Little Sisters to Supreme Court: Don't make us pick between faith and the poor

Little Sisters of the Poor Courtesy of the Becket Fund for Religious Liberty CNA 1 5 16 Little Sisters of the Poor. Courtesy of the Becket Fund for Religious Liberty.

Religious sisters should not be forced to choose between caring for the poor and obeying their conscience, the Little Sisters of the Poor told the Supreme Court in a recent legal brief, adding that this is what the government is demanding of them through the HHS mandate.

"As Little Sisters of the Poor, we offer the neediest elderly of every race and religion a home where they are welcomed as Christ," said Sister Loraine Marie Maguire, mother provincial of the Little Sisters of the Poor.

"We perform this loving ministry because of our faith," she continued, adding that the Little Sisters "cannot possibly choose between our care for the elderly poor and our faith, and we shouldn't have to."

Sister Maguire's comments came Jan. 4, as the Little Sisters filed their Supreme Court brief against the federal contraception mandate.

The case will be heard this Supreme Court term as part of a bundle of cases against the administration's contraceptive mandate. Representing the Little Sisters and several other plaintiffs in the case is the Becket Fund for Religious Liberty, which filed the brief before the court on Monday.

At issue is a mandate from the Department of Health and Human Services requiring employers to offer health plans covering free contraception, sterilization and some drugs that can cause early abortions.

The Obama administration established narrow religious exemptions for houses of worship and their affiliated groups, but many religiously-affiliated charities, non-profits, and businesses that morally objected to the mandate were required to abide by it.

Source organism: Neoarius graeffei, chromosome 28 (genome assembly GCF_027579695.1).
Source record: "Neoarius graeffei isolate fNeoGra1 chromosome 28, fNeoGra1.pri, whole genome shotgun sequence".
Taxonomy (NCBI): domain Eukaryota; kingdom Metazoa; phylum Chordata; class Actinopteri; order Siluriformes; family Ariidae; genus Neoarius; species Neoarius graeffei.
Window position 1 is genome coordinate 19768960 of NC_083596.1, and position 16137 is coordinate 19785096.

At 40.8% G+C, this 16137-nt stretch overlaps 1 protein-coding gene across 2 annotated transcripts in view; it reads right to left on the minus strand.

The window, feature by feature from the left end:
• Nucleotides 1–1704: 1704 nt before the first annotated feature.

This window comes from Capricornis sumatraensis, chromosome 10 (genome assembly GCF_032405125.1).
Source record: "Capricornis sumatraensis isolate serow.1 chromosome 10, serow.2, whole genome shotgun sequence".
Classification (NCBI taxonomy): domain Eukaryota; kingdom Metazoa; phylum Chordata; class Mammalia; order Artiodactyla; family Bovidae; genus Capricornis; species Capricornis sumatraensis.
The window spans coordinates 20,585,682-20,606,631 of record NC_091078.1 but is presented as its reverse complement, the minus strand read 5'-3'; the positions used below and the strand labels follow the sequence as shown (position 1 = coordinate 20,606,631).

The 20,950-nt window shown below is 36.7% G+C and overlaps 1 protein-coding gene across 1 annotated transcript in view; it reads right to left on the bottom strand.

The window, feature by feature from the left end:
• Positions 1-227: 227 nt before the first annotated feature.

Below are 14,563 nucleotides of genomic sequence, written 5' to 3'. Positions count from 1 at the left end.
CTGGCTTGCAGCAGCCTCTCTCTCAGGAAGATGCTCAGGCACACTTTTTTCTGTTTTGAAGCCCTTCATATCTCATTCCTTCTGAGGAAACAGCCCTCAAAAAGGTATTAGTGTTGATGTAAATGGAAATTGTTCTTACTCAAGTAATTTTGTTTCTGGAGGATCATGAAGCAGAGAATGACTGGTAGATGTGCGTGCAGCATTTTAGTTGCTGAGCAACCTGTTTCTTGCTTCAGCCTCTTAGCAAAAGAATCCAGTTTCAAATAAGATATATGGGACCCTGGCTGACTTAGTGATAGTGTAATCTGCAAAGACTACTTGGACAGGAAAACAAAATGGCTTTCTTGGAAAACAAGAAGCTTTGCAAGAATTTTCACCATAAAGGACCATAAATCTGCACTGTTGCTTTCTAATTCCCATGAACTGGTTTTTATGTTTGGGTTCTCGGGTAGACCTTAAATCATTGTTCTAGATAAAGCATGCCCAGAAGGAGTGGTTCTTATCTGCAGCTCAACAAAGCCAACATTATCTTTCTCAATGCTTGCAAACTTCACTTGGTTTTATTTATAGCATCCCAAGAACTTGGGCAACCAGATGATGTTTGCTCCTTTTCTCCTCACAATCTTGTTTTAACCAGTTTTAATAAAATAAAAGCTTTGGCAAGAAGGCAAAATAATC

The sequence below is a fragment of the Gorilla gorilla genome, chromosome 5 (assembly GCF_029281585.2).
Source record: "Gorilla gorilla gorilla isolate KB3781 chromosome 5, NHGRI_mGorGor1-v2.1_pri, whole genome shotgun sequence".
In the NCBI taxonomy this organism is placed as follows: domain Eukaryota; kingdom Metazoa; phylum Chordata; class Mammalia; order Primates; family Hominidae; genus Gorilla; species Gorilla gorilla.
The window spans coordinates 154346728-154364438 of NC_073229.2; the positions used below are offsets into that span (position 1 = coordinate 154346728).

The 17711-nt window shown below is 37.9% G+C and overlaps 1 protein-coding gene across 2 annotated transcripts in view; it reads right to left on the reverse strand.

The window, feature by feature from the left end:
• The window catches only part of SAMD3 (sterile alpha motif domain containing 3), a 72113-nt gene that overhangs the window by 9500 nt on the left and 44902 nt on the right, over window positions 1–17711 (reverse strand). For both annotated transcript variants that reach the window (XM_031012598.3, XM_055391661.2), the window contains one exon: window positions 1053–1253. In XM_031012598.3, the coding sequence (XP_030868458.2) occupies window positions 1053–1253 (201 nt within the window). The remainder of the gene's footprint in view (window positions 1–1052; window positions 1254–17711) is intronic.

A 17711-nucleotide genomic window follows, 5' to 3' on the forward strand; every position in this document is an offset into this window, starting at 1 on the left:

In response to widespread protest and lawsuits from hundreds of plaintiffs across the country, the administration later offered an "accommodation" to certain objecting religious non-profits, under which they could notify their insurer of their conscientious objection, and the insurer would then fund the coverage.

Critics charged that the financial costs for the objectionable coverage would still be passed on to the employers, and the groups said they would still be forced to act against their religious beliefs by having to "facilitate access" to the services.

Many religious non-profits – including charities, schools, and dioceses – took their cases against the mandate to court. The Little Sisters lost their case at the Tenth Circuit Court of Appeals in July 2015 after the court ruled that the "accommodation" offered to the sisters did not substantially burden their sincerely-held religious beliefs.

The sisters applied for and received an injunction from the mandate in August, and in November the Supreme Court agreed to hear their case along with the other plaintiffs.